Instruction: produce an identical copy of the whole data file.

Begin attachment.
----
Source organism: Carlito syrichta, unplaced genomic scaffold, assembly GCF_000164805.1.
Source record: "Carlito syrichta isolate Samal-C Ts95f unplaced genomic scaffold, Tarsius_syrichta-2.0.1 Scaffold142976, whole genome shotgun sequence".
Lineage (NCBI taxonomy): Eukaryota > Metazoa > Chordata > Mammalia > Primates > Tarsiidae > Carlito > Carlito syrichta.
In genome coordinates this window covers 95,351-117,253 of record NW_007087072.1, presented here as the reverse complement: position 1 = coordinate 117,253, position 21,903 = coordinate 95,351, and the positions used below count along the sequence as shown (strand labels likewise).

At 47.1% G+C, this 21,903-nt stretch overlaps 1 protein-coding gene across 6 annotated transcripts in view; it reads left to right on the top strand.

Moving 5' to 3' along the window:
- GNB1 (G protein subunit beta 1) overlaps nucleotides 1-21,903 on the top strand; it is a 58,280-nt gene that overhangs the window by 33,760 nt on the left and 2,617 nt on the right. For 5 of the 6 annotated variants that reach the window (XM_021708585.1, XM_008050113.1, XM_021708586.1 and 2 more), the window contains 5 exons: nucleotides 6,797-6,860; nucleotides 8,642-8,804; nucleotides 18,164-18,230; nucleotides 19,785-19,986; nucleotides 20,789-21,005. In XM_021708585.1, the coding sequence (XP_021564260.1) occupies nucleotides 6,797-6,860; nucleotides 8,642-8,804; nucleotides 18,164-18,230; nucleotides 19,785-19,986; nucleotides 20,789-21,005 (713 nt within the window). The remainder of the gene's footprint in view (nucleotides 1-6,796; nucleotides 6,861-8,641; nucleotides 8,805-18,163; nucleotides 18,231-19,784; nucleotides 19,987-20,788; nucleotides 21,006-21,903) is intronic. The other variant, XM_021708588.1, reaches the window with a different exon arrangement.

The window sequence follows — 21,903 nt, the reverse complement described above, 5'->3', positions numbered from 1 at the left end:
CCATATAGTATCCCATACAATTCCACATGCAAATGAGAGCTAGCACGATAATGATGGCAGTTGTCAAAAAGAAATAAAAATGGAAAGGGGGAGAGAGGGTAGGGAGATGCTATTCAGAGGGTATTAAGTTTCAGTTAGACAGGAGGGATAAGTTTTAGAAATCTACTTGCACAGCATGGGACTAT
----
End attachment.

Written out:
Source organism: Carlito syrichta, unplaced genomic scaffold, assembly GCF_000164805.1.
Source record: "Carlito syrichta isolate Samal-C Ts95f unplaced genomic scaffold, Tarsius_syrichta-2.0.1 Scaffold142976, whole genome shotgun sequence".
Lineage (NCBI taxonomy): Eukaryota > Metazoa > Chordata > Mammalia > Primates > Tarsiidae > Carlito > Carlito syrichta.
In genome coordinates this window covers 95,351-117,253 of record NW_007087072.1, presented here as the reverse complement: position 1 = coordinate 117,253, position 21,903 = coordinate 95,351, and the positions used below count along the sequence as shown (strand labels likewise).

At 47.1% G+C, this 21,903-nt stretch overlaps 1 protein-coding gene across 6 annotated transcripts in view; it reads left to right on the top strand.

Moving 5' to 3' along the window:
- GNB1 (G protein subunit beta 1) overlaps nucleotides 1-21,903 on the top strand; it is a 58,280-nt gene that overhangs the window by 33,760 nt on the left and 2,617 nt on the right. For 5 of the 6 annotated variants that reach the window (XM_021708585.1, XM_008050113.1, XM_021708586.1 and 2 more), the window contains 5 exons: nucleotides 6,797-6,860; nucleotides 8,642-8,804; nucleotides 18,164-18,230; nucleotides 19,785-19,986; nucleotides 20,789-21,005. In XM_021708585.1, the coding sequence (XP_021564260.1) occupies nucleotides 6,797-6,860; nucleotides 8,642-8,804; nucleotides 18,164-18,230; nucleotides 19,785-19,986; nucleotides 20,789-21,005 (713 nt within the window). The remainder of the gene's footprint in view (nucleotides 1-6,796; nucleotides 6,861-8,641; nucleotides 8,805-18,163; nucleotides 18,231-19,784; nucleotides 19,987-20,788; nucleotides 21,006-21,903) is intronic. The other variant, XM_021708588.1, reaches the window with a different exon arrangement.

The window sequence follows — 21,903 nt, the reverse complement described above, 5'->3', positions numbered from 1 at the left end:
CCATATAGTATCCCATACAATTCCACATGCAAATGAGAGCTAGCACGATAATGATGGCAGTTGTCAAAAAGAAATAAAAATGGAAAGGGGGAGAGAGGGTAGGGAGATGCTATTCAGAGGGTATTAAGTTTCAGTTAGACAGGAGGGATAAGTTTTAGAAATCTACTTGCACAGCATGGGACTAT